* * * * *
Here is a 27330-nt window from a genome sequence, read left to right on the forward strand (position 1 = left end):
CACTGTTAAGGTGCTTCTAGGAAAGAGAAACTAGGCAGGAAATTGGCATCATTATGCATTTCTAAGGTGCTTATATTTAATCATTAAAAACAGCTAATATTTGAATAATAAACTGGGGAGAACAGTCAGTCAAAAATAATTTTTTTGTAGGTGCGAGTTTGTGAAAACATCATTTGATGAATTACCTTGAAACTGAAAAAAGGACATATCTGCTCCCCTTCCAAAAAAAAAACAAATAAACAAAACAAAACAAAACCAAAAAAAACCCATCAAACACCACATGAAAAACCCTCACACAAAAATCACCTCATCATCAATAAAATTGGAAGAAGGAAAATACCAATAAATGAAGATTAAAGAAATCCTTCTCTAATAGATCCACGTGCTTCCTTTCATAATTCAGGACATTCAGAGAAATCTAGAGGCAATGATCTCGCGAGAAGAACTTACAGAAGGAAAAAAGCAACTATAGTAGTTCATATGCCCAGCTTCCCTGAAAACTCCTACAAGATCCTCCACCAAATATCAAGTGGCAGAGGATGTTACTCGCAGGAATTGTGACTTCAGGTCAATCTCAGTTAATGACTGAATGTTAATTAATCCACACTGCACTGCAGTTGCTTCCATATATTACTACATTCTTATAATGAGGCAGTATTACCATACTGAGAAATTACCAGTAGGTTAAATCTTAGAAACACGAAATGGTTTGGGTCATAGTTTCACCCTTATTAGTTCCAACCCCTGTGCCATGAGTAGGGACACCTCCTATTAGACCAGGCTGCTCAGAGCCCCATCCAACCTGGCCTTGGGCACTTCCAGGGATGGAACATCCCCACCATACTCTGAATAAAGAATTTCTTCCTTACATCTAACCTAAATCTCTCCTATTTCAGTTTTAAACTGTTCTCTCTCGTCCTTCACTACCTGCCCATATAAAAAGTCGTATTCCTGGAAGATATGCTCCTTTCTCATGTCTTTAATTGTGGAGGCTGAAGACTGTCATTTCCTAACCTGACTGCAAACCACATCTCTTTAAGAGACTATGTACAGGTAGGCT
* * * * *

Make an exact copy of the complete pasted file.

Here is a 27330-nt window from a genome sequence, read left to right on the forward strand (position 1 = left end):
CACTGTTAAGGTGCTTCTAGGAAAGAGAAACTAGGCAGGAAATTGGCATCATTATGCATTTCTAAGGTGCTTATATTTAATCATTAAAAACAGCTAATATTTGAATAATAAACTGGGGAGAACAGTCAGTCAAAAATAATTTTTTTGTAGGTGCGAGTTTGTGAAAACATCATTTGATGAATTACCTTGAAACTGAAAAAAGGACATATCTGCTCCCCTTCCAAAAAAAAAACAAATAAACAAAACAAAACAAAACCAAAAAAAACCCATCAAACACCACATGAAAAACCCTCACACAAAAATCACCTCATCATCAATAAAATTGGAAGAAGGAAAATACCAATAAATGAAGATTAAAGAAATCCTTCTCTAATAGATCCACGTGCTTCCTTTCATAATTCAGGACATTCAGAGAAATCTAGAGGCAATGATCTCGCGAGAAGAACTTACAGAAGGAAAAAAGCAACTATAGTAGTTCATATGCCCAGCTTCCCTGAAAACTCCTACAAGATCCTCCACCAAATATCAAGTGGCAGAGGATGTTACTCGCAGGAATTGTGACTTCAGGTCAATCTCAGTTAATGACTGAATGTTAATTAATCCACACTGCACTGCAGTTGCTTCCATATATTACTACATTCTTATAATGAGGCAGTATTACCATACTGAGAAATTACCAGTAGGTTAAATCTTAGAAACACGAAATGGTTTGGGTCATAGTTTCACCCTTATTAGTTCCAACCCCTGTGCCATGAGTAGGGACACCTCCTATTAGACCAGGCTGCTCAGAGCCCCATCCAACCTGGCCTTGGGCACTTCCAGGGATGGAACATCCCCACCATACTCTGAATAAAGAATTTCTTCCTTACATCTAACCTAAATCTCTCCTATTTCAGTTTTAAACTGTTCTCTCTCGTCCTTCACTACCTGCCCATATAAAAAGTCGTATTCCTGGAAGATATGCTCCTTTCTCATGTCTTTAATTGTGGAGGCTGAAGACTGTCATTTCCTAACCTGACTGCAAACCACATCTCTTTAAGAGACTATGTACAGGTAGGCT